Sunday, April 27, 2003

Is Cincinnati 'ready' to rehab?

By Jackie Demaline
The Cincinnati Enquirer

Steve Smith, president of development for Model Management, is an advocate of the Creative Class, as defined by economist Richard Florida.

Model Management holds strategically placed buildings in Over-the-Rhine, so close to the site of the planned Art Academy of Cincinnati at 12th and Jackson streets that "you could throw a stone - underhanded," says Smith.

The properties have, until now, been standard Section 8 housing.

These days Smith talks about "reinventing" and "repositioning" for artist housing and "the creative class we want, we have to attract that doesn't exist in Over-the-Rhine right now."

Cincinnati's arts movement, arts folk and their creative brethren is Over-the-Rhine's best chance. "It has to work," Smith says.

"All the initiatives are great," says Cincinnati Tomorrow's Nicholas Spencer, but notes, "The future of Over-the-Rhine is people willing to take a chance.

"In the most successful urban redevelopment projects, the investment doesn't come from City Hall, it's convincing people to believe in a neighborhood. Don't give up on the neighborhood."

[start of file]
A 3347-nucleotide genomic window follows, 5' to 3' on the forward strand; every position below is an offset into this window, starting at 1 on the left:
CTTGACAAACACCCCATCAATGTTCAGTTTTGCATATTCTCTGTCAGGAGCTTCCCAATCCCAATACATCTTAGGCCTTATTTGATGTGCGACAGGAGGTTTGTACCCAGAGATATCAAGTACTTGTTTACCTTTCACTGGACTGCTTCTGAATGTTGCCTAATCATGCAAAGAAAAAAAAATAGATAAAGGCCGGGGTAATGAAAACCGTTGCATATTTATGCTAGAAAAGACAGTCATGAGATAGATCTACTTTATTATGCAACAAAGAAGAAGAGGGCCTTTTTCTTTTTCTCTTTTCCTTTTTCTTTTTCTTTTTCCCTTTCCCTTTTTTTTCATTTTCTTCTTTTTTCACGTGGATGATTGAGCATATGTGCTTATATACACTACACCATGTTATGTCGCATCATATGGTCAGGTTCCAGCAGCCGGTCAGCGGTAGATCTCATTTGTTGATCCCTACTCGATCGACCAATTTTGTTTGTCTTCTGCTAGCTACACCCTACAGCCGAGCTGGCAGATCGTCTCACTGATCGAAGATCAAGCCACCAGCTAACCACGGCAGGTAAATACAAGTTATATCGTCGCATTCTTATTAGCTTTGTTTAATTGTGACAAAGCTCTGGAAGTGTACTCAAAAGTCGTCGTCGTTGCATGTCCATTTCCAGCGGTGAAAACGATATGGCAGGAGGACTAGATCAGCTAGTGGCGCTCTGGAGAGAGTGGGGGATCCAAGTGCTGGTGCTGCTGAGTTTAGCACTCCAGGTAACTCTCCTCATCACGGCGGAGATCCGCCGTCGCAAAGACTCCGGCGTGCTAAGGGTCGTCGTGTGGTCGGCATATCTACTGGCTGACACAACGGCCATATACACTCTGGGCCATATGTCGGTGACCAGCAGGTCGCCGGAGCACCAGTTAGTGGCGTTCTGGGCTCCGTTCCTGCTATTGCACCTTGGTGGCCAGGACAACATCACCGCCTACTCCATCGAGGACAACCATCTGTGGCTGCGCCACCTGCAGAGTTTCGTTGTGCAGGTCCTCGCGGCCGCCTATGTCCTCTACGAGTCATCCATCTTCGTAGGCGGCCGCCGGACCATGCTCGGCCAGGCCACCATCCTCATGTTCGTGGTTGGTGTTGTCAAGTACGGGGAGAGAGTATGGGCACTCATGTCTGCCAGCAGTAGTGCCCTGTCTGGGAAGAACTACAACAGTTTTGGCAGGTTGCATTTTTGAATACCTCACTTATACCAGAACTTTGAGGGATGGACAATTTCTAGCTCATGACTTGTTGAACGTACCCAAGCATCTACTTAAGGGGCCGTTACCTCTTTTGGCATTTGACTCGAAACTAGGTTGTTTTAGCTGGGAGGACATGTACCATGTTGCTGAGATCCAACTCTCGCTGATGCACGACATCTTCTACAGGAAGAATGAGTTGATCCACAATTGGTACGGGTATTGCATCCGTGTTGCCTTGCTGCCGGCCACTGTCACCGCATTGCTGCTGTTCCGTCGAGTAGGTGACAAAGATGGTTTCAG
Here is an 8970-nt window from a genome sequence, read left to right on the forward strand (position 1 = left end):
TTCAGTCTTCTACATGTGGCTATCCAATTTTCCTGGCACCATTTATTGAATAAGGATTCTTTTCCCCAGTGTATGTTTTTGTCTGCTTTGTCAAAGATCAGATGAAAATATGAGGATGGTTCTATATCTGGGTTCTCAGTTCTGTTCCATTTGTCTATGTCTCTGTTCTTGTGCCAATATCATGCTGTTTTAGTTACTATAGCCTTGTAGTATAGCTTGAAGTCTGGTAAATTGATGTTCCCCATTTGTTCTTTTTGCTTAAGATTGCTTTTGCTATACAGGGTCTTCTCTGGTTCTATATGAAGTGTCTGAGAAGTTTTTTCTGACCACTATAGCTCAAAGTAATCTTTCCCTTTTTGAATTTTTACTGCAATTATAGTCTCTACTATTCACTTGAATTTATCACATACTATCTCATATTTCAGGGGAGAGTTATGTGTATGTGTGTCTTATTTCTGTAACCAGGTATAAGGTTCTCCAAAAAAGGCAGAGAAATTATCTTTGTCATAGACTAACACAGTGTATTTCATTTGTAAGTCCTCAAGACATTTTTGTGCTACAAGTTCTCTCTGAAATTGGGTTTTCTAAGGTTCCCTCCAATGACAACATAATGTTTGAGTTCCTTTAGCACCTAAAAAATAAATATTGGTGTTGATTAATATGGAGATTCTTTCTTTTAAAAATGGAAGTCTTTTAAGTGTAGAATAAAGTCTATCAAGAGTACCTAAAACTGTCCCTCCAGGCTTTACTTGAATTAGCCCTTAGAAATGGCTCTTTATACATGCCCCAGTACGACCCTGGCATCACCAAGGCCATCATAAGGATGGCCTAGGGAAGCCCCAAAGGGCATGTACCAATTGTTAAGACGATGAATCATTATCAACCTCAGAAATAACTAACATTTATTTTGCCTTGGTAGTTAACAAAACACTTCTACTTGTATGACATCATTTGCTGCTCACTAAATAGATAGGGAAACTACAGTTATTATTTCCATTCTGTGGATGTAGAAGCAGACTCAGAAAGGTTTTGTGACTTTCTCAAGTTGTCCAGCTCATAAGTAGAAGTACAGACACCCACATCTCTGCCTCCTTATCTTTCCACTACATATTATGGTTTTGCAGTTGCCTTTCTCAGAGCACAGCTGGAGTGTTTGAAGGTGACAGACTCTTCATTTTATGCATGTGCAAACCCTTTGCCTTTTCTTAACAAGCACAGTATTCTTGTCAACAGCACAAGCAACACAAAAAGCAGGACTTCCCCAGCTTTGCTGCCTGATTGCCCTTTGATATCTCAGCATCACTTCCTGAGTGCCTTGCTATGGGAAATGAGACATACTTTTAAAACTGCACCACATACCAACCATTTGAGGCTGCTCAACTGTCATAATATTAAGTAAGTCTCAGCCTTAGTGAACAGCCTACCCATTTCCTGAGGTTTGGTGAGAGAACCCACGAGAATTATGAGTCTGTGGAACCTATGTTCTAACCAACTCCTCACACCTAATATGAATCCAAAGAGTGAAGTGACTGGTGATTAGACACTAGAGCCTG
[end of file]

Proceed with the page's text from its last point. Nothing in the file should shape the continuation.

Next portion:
"Things happening here now are very good," says Smith, "but it's analogous to a war. It's not 30 days or even a year.

"Cincinnati stubbed its toe in a big way in April 2001 (the date of the riots). There are impediments with crime and race relations. People need patience."

"We're unique in terms of urban fabric," says Over-the-Rhine resident Michael Uhlenhake, who also organizes North Main Street community get-togethers, including the Orchard Street Blossom Festival in mid-April.

Now, he says, it's time for Cincinnati to strive for "a perfect urban environment of low hassle and great amenities.

"People want to feel they live in a very special place, and it is. But it could be more so," Uhlenhake says.

"Is Cincinnati ready?" muses Spencer. "I think so."

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